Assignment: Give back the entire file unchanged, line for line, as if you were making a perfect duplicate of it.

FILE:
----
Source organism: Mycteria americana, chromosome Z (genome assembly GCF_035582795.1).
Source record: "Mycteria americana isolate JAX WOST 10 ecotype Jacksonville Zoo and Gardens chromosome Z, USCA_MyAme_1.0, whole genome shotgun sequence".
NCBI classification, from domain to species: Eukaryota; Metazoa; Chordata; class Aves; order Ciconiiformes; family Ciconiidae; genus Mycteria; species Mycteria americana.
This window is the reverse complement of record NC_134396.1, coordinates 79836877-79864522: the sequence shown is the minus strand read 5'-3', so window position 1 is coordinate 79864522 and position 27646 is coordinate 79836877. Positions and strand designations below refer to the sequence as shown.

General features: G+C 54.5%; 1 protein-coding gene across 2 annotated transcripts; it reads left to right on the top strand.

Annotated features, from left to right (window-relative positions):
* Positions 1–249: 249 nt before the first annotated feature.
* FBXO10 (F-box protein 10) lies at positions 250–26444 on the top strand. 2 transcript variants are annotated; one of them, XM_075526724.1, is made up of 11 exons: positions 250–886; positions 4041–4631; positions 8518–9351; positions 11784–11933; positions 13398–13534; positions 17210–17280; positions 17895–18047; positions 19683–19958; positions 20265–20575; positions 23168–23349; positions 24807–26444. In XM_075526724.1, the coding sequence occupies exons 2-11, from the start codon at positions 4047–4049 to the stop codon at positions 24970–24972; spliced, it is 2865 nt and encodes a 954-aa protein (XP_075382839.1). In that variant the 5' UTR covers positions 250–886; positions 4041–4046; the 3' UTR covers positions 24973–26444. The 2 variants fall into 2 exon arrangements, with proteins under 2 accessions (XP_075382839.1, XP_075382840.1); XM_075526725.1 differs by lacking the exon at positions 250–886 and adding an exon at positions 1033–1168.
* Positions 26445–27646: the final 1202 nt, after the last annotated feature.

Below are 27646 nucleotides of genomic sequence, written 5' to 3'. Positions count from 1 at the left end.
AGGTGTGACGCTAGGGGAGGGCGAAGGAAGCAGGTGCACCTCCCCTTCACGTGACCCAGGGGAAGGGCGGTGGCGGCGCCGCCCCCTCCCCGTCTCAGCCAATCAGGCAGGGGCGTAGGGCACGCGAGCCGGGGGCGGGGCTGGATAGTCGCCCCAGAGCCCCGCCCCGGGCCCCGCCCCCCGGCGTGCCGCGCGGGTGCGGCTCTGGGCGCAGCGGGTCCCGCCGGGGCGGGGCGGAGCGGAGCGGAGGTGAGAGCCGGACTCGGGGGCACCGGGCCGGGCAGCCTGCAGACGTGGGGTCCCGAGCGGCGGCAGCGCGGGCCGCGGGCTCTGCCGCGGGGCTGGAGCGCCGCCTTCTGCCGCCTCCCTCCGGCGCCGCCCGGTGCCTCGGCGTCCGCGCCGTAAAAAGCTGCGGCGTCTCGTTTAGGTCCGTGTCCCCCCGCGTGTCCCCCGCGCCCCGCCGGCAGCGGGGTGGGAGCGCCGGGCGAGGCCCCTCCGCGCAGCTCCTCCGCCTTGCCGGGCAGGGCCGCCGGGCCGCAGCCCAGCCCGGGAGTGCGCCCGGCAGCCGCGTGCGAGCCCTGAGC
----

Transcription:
Source organism: Mycteria americana, chromosome Z (genome assembly GCF_035582795.1).
Source record: "Mycteria americana isolate JAX WOST 10 ecotype Jacksonville Zoo and Gardens chromosome Z, USCA_MyAme_1.0, whole genome shotgun sequence".
NCBI classification, from domain to species: Eukaryota; Metazoa; Chordata; class Aves; order Ciconiiformes; family Ciconiidae; genus Mycteria; species Mycteria americana.
This window is the reverse complement of record NC_134396.1, coordinates 79836877-79864522: the sequence shown is the minus strand read 5'-3', so window position 1 is coordinate 79864522 and position 27646 is coordinate 79836877. Positions and strand designations below refer to the sequence as shown.

General features: G+C 54.5%; 1 protein-coding gene across 2 annotated transcripts; it reads left to right on the top strand.

Annotated features, from left to right (window-relative positions):
* Positions 1–249: 249 nt before the first annotated feature.
* FBXO10 (F-box protein 10) lies at positions 250–26444 on the top strand. 2 transcript variants are annotated; one of them, XM_075526724.1, is made up of 11 exons: positions 250–886; positions 4041–4631; positions 8518–9351; positions 11784–11933; positions 13398–13534; positions 17210–17280; positions 17895–18047; positions 19683–19958; positions 20265–20575; positions 23168–23349; positions 24807–26444. In XM_075526724.1, the coding sequence occupies exons 2-11, from the start codon at positions 4047–4049 to the stop codon at positions 24970–24972; spliced, it is 2865 nt and encodes a 954-aa protein (XP_075382839.1). In that variant the 5' UTR covers positions 250–886; positions 4041–4046; the 3' UTR covers positions 24973–26444. The 2 variants fall into 2 exon arrangements, with proteins under 2 accessions (XP_075382839.1, XP_075382840.1); XM_075526725.1 differs by lacking the exon at positions 250–886 and adding an exon at positions 1033–1168.
* Positions 26445–27646: the final 1202 nt, after the last annotated feature.

Below are 27646 nucleotides of genomic sequence, written 5' to 3'. Positions count from 1 at the left end.
AGGTGTGACGCTAGGGGAGGGCGAAGGAAGCAGGTGCACCTCCCCTTCACGTGACCCAGGGGAAGGGCGGTGGCGGCGCCGCCCCCTCCCCGTCTCAGCCAATCAGGCAGGGGCGTAGGGCACGCGAGCCGGGGGCGGGGCTGGATAGTCGCCCCAGAGCCCCGCCCCGGGCCCCGCCCCCCGGCGTGCCGCGCGGGTGCGGCTCTGGGCGCAGCGGGTCCCGCCGGGGCGGGGCGGAGCGGAGCGGAGGTGAGAGCCGGACTCGGGGGCACCGGGCCGGGCAGCCTGCAGACGTGGGGTCCCGAGCGGCGGCAGCGCGGGCCGCGGGCTCTGCCGCGGGGCTGGAGCGCCGCCTTCTGCCGCCTCCCTCCGGCGCCGCCCGGTGCCTCGGCGTCCGCGCCGTAAAAAGCTGCGGCGTCTCGTTTAGGTCCGTGTCCCCCCGCGTGTCCCCCGCGCCCCGCCGGCAGCGGGGTGGGAGCGCCGGGCGAGGCCCCTCCGCGCAGCTCCTCCGCCTTGCCGGGCAGGGCCGCCGGGCCGCAGCCCAGCCCGGGAGTGCGCCCGGCAGCCGCGTGCGAGCCCTGAGC